Trending Topics

‘It’s the…Circle Game’: Heated Debate Ensues After Some Downplay Seriousness of Cadets Apparently Flashing ‘White Power’ Sign

Military officials are investigating what appeared to be white nationalist hand gestures made by students ahead of the Army-Navy football game over the weekend.

ESPN aired the pregame festivities Saturday, during which the students — two West Point cadets and one Naval Academy midshipman, flashed the offensive gesture as journalist Rece Davis delivered a sideline report.

White Power Sign
During a telecast of pregame festivities, Army and Navy cadets were spotted flashing a hand sign that’s been linked to white nationalism. (Photo: @DakotaFuqua1997 / Twitter video screenshot)

In video of the incident, a cadet on the Army’s side holds up a “Go Army Beat Navy” flag moments before a midshipman, whose face is out of the frame, curls his fingers to form an upside down “OK” sign. The gesture, which has been linked to white nationalism, is flashed at least two more time and at least once by an Army cadet not far from Davis’ head in the background of the video frame.

“West Point is looking into it and we do not know the intent of the cadets,” Lt. Col. Christopher Ophardt, director of public affairs,  said in a statement.

Cmdr. Alana Garas of the Naval Academy also said: “We’re aware and will be looking into it.”

Backlash was swift, with many condemning the cadets’ behavior as “racist” and “disgraceful.” There were also those, however, who saw the gesture as an innocent joke and argued the controversy had been overblown.

“It’s the damn circle game. Google it, FFS. #NotRacist,” one Twitter user wrote, referring to the childhood game in which a player makes a circle with his/her hand and holds it below their waist, convincing other players to look at it. The “gotcha” moment results in a punch to whoever looks.

“These guys are college students, and this meme has been going around for a while, so they wanted to get the entire nation. There was no harm at all in it,” another chimed in.

“Lmaoo are y’all serious??” another user, identified as an Army serviceman, wrote in response to the furor. “Everybody in the military plays this game.”

“When will they realize it’s a joke. Sheesh!” another opined.

Others took a more neutral stance.

“Before the mobs come out, let’s do some research on the kid,” someone said. “If he’s been on white supremacists sites, blogs and follows them on social media, then yea. Reprimand the kid. BUT, a lot of kids use that sign as the ‘got em’ sign. This would be a great way to get everyone watching.”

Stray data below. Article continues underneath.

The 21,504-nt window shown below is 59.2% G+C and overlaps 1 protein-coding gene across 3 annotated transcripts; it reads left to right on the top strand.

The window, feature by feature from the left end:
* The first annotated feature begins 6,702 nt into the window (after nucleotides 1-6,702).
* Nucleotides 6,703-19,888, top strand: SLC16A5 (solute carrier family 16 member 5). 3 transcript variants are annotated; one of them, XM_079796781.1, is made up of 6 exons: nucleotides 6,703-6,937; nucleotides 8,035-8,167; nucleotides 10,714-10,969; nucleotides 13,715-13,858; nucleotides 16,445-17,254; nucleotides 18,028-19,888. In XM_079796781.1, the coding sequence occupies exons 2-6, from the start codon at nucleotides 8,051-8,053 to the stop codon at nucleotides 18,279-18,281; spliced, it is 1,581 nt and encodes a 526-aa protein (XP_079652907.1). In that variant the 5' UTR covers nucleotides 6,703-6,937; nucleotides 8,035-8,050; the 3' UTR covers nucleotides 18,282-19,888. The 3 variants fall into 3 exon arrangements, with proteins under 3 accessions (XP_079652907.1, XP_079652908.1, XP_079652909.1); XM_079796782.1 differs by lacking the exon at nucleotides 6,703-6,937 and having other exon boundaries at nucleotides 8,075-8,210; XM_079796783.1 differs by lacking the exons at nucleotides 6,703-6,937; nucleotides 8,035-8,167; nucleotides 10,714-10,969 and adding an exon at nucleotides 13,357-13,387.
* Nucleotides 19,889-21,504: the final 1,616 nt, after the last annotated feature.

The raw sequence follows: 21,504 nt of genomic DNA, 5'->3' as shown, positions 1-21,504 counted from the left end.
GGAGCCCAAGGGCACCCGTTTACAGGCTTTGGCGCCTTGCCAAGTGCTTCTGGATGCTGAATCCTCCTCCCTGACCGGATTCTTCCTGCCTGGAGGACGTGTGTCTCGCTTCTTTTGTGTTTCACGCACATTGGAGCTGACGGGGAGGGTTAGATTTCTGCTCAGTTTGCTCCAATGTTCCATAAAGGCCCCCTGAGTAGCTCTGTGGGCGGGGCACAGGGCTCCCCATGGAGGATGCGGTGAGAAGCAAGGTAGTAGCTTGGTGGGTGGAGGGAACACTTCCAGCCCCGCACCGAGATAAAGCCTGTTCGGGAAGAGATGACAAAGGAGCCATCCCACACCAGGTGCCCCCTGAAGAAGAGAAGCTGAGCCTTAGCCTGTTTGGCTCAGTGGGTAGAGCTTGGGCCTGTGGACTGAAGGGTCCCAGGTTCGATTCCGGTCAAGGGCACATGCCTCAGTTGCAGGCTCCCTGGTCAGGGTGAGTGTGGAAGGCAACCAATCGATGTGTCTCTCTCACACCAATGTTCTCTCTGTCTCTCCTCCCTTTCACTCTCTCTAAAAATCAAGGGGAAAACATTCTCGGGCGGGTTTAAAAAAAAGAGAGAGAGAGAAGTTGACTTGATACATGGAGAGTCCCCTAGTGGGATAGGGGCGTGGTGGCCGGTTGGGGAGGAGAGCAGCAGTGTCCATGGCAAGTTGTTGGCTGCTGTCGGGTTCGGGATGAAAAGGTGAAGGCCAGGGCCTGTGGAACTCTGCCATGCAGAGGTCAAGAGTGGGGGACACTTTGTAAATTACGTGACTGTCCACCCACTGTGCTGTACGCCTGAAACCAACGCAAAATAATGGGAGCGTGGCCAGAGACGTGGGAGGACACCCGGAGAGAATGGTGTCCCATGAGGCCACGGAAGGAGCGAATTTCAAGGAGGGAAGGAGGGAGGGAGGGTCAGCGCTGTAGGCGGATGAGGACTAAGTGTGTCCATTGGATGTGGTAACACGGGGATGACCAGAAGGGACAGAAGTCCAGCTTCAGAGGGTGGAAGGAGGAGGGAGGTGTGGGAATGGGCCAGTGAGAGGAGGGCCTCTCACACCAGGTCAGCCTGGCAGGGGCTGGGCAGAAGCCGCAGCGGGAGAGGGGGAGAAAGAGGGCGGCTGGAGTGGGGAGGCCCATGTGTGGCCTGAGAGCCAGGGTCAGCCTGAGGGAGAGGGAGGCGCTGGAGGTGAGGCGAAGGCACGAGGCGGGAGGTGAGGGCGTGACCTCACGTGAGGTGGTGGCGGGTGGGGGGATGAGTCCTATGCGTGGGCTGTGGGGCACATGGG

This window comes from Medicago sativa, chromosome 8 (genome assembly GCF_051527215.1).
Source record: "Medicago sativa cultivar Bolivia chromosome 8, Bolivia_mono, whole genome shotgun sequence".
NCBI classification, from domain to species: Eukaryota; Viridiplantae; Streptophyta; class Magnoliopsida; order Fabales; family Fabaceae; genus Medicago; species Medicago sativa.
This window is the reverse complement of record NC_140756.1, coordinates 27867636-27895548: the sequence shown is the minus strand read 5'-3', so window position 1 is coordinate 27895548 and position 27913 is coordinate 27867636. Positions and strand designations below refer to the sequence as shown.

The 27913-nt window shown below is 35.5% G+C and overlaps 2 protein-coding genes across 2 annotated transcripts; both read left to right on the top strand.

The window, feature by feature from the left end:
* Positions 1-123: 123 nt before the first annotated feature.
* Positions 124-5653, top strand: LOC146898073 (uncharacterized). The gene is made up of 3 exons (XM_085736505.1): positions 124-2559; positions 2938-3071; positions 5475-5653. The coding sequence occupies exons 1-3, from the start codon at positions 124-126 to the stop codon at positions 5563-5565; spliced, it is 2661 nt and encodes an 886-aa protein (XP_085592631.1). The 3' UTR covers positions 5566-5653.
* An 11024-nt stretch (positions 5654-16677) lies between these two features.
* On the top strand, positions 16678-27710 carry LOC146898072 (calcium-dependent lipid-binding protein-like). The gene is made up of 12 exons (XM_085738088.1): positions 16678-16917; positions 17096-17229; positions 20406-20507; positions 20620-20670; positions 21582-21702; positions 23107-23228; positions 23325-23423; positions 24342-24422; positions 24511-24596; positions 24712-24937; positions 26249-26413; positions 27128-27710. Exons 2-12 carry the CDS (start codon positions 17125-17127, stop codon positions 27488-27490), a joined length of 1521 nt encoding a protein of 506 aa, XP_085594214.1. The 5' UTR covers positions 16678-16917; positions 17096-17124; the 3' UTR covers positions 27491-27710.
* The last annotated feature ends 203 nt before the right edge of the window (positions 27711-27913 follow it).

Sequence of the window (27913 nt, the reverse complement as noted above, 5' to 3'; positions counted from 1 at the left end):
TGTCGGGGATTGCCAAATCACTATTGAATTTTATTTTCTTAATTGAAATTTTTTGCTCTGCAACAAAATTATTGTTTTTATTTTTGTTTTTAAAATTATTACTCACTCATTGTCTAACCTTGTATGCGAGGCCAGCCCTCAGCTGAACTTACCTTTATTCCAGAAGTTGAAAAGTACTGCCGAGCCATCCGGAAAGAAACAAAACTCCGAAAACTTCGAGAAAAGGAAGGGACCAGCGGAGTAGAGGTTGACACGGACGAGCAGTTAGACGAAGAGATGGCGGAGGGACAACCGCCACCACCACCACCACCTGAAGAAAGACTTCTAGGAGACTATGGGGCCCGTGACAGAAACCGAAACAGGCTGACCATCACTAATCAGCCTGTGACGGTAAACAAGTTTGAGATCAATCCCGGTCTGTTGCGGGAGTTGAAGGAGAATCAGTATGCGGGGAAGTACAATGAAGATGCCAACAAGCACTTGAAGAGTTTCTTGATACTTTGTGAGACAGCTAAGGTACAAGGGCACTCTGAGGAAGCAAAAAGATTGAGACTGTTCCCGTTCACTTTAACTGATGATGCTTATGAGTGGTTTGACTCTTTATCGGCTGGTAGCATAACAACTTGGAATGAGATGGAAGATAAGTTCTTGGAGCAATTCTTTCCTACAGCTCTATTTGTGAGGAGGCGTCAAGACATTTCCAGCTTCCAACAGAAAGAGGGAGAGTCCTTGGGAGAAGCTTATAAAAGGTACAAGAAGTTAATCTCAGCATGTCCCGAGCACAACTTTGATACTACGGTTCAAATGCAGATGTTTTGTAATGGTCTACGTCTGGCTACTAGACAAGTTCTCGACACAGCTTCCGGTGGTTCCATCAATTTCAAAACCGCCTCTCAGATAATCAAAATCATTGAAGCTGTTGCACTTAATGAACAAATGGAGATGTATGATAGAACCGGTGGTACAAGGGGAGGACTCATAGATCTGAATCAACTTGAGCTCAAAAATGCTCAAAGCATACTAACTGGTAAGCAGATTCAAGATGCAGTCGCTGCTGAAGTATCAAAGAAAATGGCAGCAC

Neither branch has identified the students involved, and it’s unclear if they will face any punishments.

Earlier this year,  Anti-Defamation League added the “white power” hand sign to its “Hate on Display” database, explaining how the offensive symbol and others came to be. The otherwise innocuous “OK” sign took on a new meaning after members of the alt-right co-opted it and started using it to represent the letters “wp” for “white power.”

The gesture was initially a hoax campaign crafted by users of the website 4Chan to falsely promote the sign as a symbol of hate, according to the civil rights organization. The goal was to “flood Twitter and other social media websites … claiming the ‘OK’ hand sign is a symbol of white supremacy,” sparking outrage among liberals and the media.

However, the hand gesture has increasingly been adopted by prominent white nationalists, including Richard Spencer, as a genuine expression of white supremacy.

The symbol drew national headlines in May after Chicago Cubs fan was indefinitely banned from Wrigley Field after flashing the same “OK” sign near a Black reporter’s head during a live broadcast. More recently, Universal Orlando Resort fired a worker seen using the sign in a photo with a young guest.

Perhaps the most prominent example of the controversial symbol being displayed came when Republican operative Zina Bash appeared to flash it for an extended period as she sat behind then-federal Judge Brett Kavanaugh during a Sept. 4, 2018, session of his Senate confirmation hearing that ultimately saw him elevated to the Supreme Court.

Watch more in the video below.
Back to top